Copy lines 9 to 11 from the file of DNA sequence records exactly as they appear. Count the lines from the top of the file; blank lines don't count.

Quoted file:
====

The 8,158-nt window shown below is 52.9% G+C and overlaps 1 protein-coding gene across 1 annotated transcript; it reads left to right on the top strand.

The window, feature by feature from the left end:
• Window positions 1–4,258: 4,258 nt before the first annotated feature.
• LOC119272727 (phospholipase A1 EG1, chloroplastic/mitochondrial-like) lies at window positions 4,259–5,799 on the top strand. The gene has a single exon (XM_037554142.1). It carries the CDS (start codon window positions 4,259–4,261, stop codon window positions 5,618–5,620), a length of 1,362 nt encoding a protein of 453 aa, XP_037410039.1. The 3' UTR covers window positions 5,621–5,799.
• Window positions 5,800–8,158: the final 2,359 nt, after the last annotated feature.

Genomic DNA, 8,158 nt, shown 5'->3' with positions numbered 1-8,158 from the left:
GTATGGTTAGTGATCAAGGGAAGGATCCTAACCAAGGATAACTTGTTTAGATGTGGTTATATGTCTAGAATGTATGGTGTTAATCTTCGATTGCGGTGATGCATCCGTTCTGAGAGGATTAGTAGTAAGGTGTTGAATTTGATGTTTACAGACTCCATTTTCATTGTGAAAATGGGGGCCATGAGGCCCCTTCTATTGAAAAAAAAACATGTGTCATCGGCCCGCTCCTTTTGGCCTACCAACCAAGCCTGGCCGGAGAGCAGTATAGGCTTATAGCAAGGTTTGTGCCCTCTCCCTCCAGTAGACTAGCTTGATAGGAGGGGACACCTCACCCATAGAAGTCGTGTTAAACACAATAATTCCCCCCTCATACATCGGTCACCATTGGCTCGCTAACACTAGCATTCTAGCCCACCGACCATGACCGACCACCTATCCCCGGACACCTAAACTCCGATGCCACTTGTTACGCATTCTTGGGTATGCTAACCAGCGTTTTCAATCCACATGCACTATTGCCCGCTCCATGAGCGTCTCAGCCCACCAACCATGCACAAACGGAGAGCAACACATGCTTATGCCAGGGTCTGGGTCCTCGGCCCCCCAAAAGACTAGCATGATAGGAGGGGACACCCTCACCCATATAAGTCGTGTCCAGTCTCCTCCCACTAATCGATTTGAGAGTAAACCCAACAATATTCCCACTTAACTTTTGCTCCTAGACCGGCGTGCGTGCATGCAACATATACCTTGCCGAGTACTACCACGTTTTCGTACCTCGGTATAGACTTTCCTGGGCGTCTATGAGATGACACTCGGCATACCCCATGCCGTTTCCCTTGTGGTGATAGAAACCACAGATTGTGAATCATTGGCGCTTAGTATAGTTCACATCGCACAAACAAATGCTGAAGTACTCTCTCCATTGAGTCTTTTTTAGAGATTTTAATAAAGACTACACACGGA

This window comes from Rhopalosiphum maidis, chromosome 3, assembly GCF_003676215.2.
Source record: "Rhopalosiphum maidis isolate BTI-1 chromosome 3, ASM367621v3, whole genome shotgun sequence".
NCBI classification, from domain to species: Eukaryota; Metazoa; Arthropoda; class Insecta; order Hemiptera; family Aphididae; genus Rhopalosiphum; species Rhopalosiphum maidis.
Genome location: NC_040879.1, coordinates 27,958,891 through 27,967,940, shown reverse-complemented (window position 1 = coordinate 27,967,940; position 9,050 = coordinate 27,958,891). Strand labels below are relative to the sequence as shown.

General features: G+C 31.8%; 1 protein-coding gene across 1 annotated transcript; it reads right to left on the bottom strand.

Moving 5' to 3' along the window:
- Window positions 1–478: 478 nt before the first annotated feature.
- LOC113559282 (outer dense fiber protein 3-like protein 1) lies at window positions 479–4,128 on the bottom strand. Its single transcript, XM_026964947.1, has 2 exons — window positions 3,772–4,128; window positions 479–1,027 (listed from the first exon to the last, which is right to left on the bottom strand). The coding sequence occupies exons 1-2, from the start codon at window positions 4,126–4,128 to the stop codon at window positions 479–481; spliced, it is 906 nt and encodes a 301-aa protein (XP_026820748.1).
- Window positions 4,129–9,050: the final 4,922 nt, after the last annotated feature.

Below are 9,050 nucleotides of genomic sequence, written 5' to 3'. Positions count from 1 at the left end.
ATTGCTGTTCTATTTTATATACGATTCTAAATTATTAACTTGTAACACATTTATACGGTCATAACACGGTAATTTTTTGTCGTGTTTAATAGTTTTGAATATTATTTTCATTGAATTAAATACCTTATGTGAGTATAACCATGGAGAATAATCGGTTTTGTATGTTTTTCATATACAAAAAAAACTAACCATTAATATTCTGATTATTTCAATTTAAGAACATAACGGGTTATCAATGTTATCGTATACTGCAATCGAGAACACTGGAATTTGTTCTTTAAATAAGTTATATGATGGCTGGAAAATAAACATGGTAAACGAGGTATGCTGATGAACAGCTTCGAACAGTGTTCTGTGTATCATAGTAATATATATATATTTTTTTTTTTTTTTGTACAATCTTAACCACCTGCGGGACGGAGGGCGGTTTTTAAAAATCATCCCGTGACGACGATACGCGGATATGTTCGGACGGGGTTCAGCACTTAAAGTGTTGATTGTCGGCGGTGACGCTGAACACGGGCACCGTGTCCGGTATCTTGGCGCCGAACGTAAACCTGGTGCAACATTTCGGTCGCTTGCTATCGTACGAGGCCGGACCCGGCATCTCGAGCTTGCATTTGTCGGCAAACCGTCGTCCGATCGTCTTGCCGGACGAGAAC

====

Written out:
Source record: "Rhopalosiphum maidis isolate BTI-1 chromosome 3, ASM367621v3, whole genome shotgun sequence".
NCBI classification, from domain to species: Eukaryota; Metazoa; Arthropoda; class Insecta; order Hemiptera; family Aphididae; genus Rhopalosiphum; species Rhopalosiphum maidis.
Genome location: NC_040879.1, coordinates 27,958,891 through 27,967,940, shown reverse-complemented (window position 1 = coordinate 27,967,940; position 9,050 = coordinate 27,958,891). Strand labels below are relative to the sequence as shown.